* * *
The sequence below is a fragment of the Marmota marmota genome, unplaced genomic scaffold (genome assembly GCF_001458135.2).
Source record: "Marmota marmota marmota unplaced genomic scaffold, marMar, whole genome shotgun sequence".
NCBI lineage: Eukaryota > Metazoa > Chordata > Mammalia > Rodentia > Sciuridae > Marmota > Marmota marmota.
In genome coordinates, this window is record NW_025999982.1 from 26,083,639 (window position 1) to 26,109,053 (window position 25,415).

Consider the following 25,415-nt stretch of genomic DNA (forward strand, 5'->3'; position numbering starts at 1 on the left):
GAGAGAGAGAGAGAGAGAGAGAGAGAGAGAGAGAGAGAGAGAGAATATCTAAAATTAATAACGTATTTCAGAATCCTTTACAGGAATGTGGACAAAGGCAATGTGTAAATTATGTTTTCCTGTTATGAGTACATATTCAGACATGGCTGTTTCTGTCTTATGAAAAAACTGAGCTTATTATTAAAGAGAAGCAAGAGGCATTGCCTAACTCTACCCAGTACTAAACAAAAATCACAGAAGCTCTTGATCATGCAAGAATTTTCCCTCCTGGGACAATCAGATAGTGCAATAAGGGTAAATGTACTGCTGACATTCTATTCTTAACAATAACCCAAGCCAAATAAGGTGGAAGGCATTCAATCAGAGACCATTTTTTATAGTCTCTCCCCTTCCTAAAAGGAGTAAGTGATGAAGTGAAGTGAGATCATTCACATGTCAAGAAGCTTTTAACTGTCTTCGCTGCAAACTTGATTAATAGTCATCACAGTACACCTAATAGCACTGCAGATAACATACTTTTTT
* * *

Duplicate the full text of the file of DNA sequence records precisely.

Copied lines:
The sequence below is a fragment of the Marmota marmota genome, unplaced genomic scaffold (genome assembly GCF_001458135.2).
Source record: "Marmota marmota marmota unplaced genomic scaffold, marMar, whole genome shotgun sequence".
NCBI lineage: Eukaryota > Metazoa > Chordata > Mammalia > Rodentia > Sciuridae > Marmota > Marmota marmota.
In genome coordinates, this window is record NW_025999982.1 from 26,083,639 (window position 1) to 26,109,053 (window position 25,415).

Consider the following 25,415-nt stretch of genomic DNA (forward strand, 5'->3'; position numbering starts at 1 on the left):
GAGAGAGAGAGAGAGAGAGAGAGAGAGAGAGAGAGAGAGAGAGAATATCTAAAATTAATAACGTATTTCAGAATCCTTTACAGGAATGTGGACAAAGGCAATGTGTAAATTATGTTTTCCTGTTATGAGTACATATTCAGACATGGCTGTTTCTGTCTTATGAAAAAACTGAGCTTATTATTAAAGAGAAGCAAGAGGCATTGCCTAACTCTACCCAGTACTAAACAAAAATCACAGAAGCTCTTGATCATGCAAGAATTTTCCCTCCTGGGACAATCAGATAGTGCAATAAGGGTAAATGTACTGCTGACATTCTATTCTTAACAATAACCCAAGCCAAATAAGGTGGAAGGCATTCAATCAGAGACCATTTTTTATAGTCTCTCCCCTTCCTAAAAGGAGTAAGTGATGAAGTGAAGTGAGATCATTCACATGTCAAGAAGCTTTTAACTGTCTTCGCTGCAAACTTGATTAATAGTCATCACAGTACACCTAATAGCACTGCAGATAACATACTTTTTT